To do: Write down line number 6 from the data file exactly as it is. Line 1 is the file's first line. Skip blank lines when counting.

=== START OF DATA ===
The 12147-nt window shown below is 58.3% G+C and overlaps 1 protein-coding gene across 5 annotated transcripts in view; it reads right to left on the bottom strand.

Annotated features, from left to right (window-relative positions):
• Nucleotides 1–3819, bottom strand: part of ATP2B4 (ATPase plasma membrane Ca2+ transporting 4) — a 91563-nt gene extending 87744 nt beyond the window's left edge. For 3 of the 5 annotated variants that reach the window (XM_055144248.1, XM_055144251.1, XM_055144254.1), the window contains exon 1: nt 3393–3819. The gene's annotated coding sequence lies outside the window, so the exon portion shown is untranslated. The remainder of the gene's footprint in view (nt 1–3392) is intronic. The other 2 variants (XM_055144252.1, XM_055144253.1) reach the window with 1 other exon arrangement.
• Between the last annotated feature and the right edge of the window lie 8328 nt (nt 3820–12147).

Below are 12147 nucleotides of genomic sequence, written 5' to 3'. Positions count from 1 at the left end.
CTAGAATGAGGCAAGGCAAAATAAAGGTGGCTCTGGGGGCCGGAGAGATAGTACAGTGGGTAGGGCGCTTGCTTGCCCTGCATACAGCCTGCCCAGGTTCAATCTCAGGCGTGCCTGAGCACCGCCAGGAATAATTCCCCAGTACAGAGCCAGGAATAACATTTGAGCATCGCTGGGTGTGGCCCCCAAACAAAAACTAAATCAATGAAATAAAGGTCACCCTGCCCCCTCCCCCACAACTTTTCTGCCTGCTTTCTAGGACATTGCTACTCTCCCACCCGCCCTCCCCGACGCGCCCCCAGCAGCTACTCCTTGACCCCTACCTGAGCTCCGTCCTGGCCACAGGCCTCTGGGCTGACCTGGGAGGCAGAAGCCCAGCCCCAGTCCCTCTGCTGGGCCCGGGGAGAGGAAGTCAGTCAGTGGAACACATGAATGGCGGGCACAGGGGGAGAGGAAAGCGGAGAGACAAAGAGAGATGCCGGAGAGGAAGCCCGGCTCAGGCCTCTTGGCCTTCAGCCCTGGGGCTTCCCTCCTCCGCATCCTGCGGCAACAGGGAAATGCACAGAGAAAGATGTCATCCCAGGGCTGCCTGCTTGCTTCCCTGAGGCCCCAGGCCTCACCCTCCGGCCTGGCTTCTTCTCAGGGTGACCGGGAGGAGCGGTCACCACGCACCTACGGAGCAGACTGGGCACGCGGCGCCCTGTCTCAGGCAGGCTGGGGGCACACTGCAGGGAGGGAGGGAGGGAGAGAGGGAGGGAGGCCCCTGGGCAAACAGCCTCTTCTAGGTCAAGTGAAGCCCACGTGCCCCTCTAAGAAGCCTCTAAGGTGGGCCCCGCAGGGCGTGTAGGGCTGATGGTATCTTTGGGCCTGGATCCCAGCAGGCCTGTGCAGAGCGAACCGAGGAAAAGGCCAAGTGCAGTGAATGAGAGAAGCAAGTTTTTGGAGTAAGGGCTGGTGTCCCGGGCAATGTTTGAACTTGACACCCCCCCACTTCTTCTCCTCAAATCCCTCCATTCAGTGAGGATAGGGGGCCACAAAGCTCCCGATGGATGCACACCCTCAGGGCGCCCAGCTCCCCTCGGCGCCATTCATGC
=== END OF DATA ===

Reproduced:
CTAGAATGAGGCAAGGCAAAATAAAGGTGGCTCTGGGGGCCGGAGAGATAGTACAGTGGGTAGGGCGCTTGCTTGCCCTGCATACAGCCTGCCCAGGTTCAATCTCAGGCGTGCCTGAGCACCGCCAGGAATAATTCCCCAGTACAGAGCCAGGAATAACATTTGAGCATCGCTGGGTGTGGCCCCCAAACAAAAACTAAATCAATGAAATAAAGGTCACCCTGCCCCCTCCCCCACAACTTTTCTGCCTGCTTTCTAGGACATTGCTACTCTCCCACCCGCCCTCCCCGACGCGCCCCCAGCAGCTACTCCTTGACCCCTACCTGAGCTCCGTCCTGGCCACAGGCCTCTGGGCTGACCTGGGAGGCAGAAGCCCAGCCCCAGTCCCTCTGCTGGGCCCGGGGAGAGGAAGTCAGTCAGTGGAACACATGAATGGCGGGCACAGGGGGAGAGGAAAGCGGAGAGACAAAGAGAGATGCCGGAGAGGAAGCCCGGCTCAGGCCTCTTGGCCTTCAGCCCTGGGGCTTCCCTCCTCCGCATCCTGCGGCAACAGGGAAATGCACAGAGAAAGATGTCATCCCAGGGCTGCCTGCTTGCTTCCCTGAGGCCCCAGGCCTCACCCTCCGGCCTGGCTTCTTCTCAGGGTGACCGGGAGGAGCGGTCACCACGCACCTACGGAGCAGACTGGGCACGCGGCGCCCTGTCTCAGGCAGGCTGGGGGCACACTGCAGGGAGGGAGGGAGGGAGAGAGGGAGGGAGGCCCCTGGGCAAACAGCCTCTTCTAGGTCAAGTGAAGCCCACGTGCCCCTCTAAGAAGCCTCTAAGGTGGGCCCCGCAGGGCGTGTAGGGCTGATGGTATCTTTGGGCCTGGATCCCAGCAGGCCTGTGCAGAGCGAACCGAGGAAAAGGCCAAGTGCAGTGAATGAGAGAAGCAAGTTTTTGGAGTAAGGGCTGGTGTCCCGGGCAATGTTTGAACTTGACACCCCCCCACTTCTTCTCCTCAAATCCCTCCATTCAGTGAGGATAGGGGGCCACAAAGCTCCCGATGGATGCACACCCTCAGGGCGCCCAGCTCCCCTCGGCGCCATTCATGC